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Senior Member

Hi guy's I doubt that you will remember, I started a couple of Scratch Builds a few months ago. Well the first one is finally finished....yes a few months ago! (Only because I had to wait for parts!) The actual build itself would only take a day or two.

Anyway somewhere along the line someone told me that the Australian Air Force never flew F16's.
Well I thought it was up to me to change that so the first of my builds was obviously going to be an F16.

The first step was easy, choosing the plane to build. While wondering around the many pages of plane designs on the net I came across the webpage of: “frcfoamies Boxermad84.”

As this was my first attempt at building a plane out of foam the F16 on this page was really appealing. (Suggest you have a look if you are interested in 3D foamies).

So after printing the design I thought the easiest way to join the pages together was by sticking them on a window with the light coming from behind and over lapping the pages to ensure I matched the lines up correctly. Cut the shapes out and position them on a 1000mm x 700mm sheet of Depron. I just held them in place while I traced them out with a pencil but I know some people choose to stick the templates to the foam. I had no problems at all just holding them and didn't have to separate the paper and foam later.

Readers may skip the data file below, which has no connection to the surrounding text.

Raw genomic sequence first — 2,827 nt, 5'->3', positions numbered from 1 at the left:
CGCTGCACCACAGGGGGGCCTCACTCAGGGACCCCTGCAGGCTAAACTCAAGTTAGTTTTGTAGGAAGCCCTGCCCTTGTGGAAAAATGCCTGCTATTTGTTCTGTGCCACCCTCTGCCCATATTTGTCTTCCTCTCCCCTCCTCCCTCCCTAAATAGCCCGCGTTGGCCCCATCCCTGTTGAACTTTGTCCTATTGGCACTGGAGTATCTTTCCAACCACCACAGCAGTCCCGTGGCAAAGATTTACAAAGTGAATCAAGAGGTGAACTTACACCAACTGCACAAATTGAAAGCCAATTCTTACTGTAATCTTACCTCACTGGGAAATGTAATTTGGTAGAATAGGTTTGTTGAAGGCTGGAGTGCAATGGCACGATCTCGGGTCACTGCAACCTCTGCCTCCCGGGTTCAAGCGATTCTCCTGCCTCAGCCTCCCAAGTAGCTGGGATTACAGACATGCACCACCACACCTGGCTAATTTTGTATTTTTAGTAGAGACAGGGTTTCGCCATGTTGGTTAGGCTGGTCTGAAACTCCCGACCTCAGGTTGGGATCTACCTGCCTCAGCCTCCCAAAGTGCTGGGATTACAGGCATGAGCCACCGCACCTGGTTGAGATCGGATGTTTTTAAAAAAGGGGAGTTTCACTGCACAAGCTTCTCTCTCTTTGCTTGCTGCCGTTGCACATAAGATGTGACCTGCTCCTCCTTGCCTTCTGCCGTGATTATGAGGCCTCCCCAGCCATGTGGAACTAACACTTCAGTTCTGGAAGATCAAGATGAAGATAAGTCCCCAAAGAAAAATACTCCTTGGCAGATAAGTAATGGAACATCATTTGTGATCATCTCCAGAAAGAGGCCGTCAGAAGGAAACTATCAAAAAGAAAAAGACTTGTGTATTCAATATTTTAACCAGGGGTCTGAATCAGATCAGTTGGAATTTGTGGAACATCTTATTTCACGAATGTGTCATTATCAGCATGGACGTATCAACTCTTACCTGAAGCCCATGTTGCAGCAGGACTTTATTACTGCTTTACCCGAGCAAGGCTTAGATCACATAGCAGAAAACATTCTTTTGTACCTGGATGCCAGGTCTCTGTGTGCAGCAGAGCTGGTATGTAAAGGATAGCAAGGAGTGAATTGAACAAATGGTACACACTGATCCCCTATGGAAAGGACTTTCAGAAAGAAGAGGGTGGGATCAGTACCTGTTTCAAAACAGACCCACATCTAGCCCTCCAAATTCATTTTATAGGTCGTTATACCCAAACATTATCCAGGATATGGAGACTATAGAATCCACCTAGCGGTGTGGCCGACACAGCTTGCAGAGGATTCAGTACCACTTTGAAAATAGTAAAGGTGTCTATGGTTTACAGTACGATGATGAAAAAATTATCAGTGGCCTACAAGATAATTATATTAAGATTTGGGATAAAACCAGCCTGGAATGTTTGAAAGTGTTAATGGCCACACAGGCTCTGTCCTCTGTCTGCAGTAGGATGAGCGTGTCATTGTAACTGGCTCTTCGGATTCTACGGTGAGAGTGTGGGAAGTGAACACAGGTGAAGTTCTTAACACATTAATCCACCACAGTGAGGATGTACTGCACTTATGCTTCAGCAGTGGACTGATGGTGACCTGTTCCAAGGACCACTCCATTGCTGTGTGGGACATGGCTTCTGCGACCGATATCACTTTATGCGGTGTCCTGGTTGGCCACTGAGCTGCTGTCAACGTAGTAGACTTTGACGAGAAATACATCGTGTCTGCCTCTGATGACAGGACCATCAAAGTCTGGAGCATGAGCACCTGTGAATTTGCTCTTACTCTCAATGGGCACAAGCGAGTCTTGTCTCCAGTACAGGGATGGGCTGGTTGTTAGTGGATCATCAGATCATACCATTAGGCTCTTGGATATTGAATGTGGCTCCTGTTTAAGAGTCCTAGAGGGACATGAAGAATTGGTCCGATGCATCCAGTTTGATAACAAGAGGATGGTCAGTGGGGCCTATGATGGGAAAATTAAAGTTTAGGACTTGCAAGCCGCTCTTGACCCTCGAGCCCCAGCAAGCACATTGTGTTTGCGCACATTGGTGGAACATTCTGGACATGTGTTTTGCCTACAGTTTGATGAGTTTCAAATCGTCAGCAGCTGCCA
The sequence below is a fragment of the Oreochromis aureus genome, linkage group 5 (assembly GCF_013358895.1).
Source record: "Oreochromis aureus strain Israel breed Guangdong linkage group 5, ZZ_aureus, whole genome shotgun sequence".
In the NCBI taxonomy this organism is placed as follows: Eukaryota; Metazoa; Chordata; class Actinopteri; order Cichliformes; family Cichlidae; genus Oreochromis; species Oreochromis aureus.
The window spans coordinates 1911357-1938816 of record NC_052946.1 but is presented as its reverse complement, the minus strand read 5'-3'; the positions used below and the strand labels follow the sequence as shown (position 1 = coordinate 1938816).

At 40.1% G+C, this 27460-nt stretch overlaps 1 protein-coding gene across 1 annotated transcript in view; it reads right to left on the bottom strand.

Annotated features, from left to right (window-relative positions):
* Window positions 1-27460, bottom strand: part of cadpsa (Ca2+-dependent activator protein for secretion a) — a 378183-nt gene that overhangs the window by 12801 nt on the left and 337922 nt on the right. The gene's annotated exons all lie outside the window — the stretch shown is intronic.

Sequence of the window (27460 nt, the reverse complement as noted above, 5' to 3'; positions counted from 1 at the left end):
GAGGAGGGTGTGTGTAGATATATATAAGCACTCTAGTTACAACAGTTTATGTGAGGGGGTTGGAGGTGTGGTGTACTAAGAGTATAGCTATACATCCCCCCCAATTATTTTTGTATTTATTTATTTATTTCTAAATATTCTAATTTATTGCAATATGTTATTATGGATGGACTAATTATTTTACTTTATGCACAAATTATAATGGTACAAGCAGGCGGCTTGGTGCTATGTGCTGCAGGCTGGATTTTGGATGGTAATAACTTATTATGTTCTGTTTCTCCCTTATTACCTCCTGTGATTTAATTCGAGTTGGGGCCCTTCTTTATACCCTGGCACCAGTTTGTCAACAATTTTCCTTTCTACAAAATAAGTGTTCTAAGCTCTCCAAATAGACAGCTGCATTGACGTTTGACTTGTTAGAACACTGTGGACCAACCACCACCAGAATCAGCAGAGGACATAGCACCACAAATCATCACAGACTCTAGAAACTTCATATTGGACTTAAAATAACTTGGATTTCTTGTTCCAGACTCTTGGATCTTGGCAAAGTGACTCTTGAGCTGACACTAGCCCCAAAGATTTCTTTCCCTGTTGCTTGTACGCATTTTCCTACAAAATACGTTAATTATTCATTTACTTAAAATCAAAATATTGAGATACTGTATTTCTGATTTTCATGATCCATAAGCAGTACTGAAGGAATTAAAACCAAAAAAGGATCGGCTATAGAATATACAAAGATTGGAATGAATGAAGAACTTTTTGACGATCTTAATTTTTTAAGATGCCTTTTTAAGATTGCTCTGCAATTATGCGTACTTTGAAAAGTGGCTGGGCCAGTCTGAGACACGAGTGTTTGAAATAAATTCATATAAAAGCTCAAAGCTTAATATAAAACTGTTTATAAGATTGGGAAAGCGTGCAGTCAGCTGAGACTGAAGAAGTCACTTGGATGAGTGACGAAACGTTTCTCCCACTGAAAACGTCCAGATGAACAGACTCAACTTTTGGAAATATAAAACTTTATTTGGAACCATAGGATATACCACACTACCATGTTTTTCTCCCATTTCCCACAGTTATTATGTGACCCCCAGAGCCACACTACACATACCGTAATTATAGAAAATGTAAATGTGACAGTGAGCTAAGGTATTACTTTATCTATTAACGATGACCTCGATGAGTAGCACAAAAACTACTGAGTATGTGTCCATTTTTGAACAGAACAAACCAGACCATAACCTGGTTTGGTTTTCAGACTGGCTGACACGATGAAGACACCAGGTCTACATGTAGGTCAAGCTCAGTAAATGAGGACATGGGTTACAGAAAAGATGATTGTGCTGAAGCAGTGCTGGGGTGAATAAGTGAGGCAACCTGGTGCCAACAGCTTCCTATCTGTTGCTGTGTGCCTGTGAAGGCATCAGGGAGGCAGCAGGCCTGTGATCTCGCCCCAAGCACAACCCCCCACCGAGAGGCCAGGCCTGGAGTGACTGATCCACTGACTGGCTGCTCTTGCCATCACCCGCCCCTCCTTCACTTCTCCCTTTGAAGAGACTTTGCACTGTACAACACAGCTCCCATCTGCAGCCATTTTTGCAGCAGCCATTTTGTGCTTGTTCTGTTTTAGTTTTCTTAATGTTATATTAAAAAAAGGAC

Here in West Australia Depron is very expensive. The best price I can find is $15.00 a sheet from
Trade Warehouse Direct up at Wangara. As a result every step is checked, double checked and so on....

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I decided that since I had a long wait I would paint the plane while it was still in pieces, the only joint in place at this point is the two main wing. I used Tamiya model paints to colour the foam. I used a airbrush to do the painting but for anyone that doesn't have a compressor and brush set I would suggest water based spray paint cans.

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All the parts I was waiting for arrived earlier this week so it was time to finish the build, so I carried out the following steps: